FOI request detail

Bus route 8 and NRM Buses

Request ID: FOI-3003-1920
Date published: 31 January 2020

You asked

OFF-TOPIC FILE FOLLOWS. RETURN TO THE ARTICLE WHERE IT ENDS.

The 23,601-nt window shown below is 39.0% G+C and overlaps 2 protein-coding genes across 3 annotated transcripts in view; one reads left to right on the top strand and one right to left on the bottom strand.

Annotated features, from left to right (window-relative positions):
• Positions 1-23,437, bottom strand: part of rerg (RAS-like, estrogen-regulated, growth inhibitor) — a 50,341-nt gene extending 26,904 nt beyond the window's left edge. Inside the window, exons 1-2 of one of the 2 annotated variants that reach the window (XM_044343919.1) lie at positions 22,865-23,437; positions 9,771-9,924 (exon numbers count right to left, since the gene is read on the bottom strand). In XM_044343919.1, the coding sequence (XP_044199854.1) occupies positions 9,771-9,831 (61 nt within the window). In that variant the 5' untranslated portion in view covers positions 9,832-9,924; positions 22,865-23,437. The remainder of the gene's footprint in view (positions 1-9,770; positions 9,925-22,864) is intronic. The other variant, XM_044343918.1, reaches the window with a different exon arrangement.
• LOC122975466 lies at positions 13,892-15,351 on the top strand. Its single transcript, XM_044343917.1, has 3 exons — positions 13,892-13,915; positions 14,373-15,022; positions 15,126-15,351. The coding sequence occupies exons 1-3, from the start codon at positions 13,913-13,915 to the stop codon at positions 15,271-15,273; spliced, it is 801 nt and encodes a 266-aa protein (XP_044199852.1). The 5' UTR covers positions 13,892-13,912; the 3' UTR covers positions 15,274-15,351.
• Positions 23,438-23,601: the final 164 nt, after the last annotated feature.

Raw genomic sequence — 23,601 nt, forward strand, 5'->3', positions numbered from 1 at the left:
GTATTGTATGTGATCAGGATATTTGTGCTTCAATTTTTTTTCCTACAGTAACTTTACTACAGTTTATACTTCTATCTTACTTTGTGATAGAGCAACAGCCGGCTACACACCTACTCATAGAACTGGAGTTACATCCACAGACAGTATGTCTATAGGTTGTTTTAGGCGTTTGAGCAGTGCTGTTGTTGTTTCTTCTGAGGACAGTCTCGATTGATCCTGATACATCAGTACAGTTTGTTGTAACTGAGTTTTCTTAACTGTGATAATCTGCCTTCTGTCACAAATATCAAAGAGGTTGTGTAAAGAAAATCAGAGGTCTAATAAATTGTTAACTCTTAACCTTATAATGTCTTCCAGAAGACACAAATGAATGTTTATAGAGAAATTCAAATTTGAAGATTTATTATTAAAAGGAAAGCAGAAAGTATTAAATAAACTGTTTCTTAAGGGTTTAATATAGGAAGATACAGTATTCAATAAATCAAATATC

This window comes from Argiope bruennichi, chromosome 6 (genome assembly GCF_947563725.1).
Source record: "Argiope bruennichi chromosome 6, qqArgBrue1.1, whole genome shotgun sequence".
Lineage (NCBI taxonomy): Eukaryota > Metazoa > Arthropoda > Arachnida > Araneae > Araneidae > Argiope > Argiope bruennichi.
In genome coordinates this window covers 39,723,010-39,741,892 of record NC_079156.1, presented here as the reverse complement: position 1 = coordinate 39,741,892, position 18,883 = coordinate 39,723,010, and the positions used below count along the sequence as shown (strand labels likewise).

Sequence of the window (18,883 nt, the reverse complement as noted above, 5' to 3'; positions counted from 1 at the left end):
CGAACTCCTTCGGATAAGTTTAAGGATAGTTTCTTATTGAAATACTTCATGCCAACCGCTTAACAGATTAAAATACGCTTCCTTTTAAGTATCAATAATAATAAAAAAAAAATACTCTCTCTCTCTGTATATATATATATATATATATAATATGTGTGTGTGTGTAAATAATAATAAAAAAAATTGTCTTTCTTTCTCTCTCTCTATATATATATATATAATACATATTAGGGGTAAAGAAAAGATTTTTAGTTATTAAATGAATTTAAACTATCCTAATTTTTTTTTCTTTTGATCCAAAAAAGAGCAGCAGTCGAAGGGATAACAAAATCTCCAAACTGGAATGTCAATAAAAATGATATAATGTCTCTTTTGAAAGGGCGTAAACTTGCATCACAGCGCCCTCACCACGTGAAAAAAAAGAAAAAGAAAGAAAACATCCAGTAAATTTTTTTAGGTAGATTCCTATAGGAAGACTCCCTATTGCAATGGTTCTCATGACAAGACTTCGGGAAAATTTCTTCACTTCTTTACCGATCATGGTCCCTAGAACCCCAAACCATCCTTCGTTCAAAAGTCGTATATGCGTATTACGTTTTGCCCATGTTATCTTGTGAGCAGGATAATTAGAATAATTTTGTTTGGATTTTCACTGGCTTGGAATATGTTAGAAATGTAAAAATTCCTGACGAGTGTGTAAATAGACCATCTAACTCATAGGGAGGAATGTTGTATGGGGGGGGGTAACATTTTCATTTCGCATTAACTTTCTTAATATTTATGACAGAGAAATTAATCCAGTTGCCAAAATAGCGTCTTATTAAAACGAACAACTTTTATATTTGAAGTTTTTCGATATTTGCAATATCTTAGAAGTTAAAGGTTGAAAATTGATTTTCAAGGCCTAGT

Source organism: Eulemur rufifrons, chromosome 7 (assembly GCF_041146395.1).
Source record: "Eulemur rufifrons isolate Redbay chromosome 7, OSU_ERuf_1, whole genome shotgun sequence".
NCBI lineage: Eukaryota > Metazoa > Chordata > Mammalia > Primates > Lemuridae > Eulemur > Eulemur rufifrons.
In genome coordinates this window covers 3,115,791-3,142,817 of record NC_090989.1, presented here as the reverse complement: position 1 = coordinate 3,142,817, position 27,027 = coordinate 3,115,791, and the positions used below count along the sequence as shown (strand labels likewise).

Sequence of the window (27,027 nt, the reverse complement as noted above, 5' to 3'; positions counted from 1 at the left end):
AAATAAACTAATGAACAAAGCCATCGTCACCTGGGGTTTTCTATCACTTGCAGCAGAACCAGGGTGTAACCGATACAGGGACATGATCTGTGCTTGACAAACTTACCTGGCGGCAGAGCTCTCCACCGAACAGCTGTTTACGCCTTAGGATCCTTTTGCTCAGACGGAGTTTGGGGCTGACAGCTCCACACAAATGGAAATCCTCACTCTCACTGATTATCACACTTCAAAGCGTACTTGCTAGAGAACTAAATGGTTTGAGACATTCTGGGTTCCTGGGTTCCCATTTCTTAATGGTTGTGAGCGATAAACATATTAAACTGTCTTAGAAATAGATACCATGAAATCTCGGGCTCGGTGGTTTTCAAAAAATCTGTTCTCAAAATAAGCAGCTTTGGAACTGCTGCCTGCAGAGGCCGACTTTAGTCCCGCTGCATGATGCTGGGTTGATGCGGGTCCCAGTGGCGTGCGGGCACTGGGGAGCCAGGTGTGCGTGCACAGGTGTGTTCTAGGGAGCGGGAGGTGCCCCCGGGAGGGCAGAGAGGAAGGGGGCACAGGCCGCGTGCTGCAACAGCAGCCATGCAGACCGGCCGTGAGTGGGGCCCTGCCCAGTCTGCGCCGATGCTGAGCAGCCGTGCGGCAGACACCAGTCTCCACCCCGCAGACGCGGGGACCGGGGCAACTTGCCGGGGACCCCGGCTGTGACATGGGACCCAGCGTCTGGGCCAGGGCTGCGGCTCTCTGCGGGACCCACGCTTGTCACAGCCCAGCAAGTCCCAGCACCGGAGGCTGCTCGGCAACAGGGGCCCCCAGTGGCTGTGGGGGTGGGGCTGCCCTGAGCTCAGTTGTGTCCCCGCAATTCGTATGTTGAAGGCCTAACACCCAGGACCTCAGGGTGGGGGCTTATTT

In relation to the trial on bus route 8, Specifically, I would like to know: 1. Which routes operated by NRM busses currently (13/11/2019) allow boarding by the middle and rear doors? 2. Which NRM bus routes are or were undergoing a 'pilot' programme to trial front-door-only boarding (e.g. route number 8)? 3. What is the success/failure criteria for the pilot programme of front-door-only boarding to be implemented permanently vs. to allow middle/rear-door boarding again? 4. For the number 8 bus route, what is the financial impact for the business case of moving to front-door-only boarding vs. allowing middle/rear door boarding (i.e. what are the cost savings or revenue improvements expected to justify running the pilot)? 5. How much does it cost to install and have a card reader active at the middle and rear doors on a NRM bus? 6. How many middle and rear door card readers are currently active across the NRM bus route fleet? 7. How many disabled middle and rear door card readers are currently present across the active NRM bus route fleet (e.g. the readers on the number 8 route busses are inactive at present)? 8. Are there plans to deactivate any current middle or rear door card readers on further NRM busses? 9. Are there plans to deploy NRM busses in the future which will not have active middle/rear door readers (either deactivated or not installed) Furthermore, I have 2 additional queries based on comments in your reply above as these are not adequately explained: what metrics are used to assess if the trial is 'popular'? Was customer feedback taken into consideration? What was the mechanism for customers to provide feedback on the trial, as I saw no communications on busses which were running the pilot explaining how I could provide feedback on the scheme? Secondly, it was noted in TfL meeting minutes in 2019 that there was an intention to switch to single-door boarding across all NRM busses, yet it’s been extended. Can you please explain this contradiction - was the decision to extend the trial indefinitely on route 8 because of the 'successful' outcome of the trial, or was this decision already made prior to the conclusion of the trial on route 8?If the decision was already made, why is it presented as if the trial on route 8 ever could result in an outcome where three-door boarding was permitted again?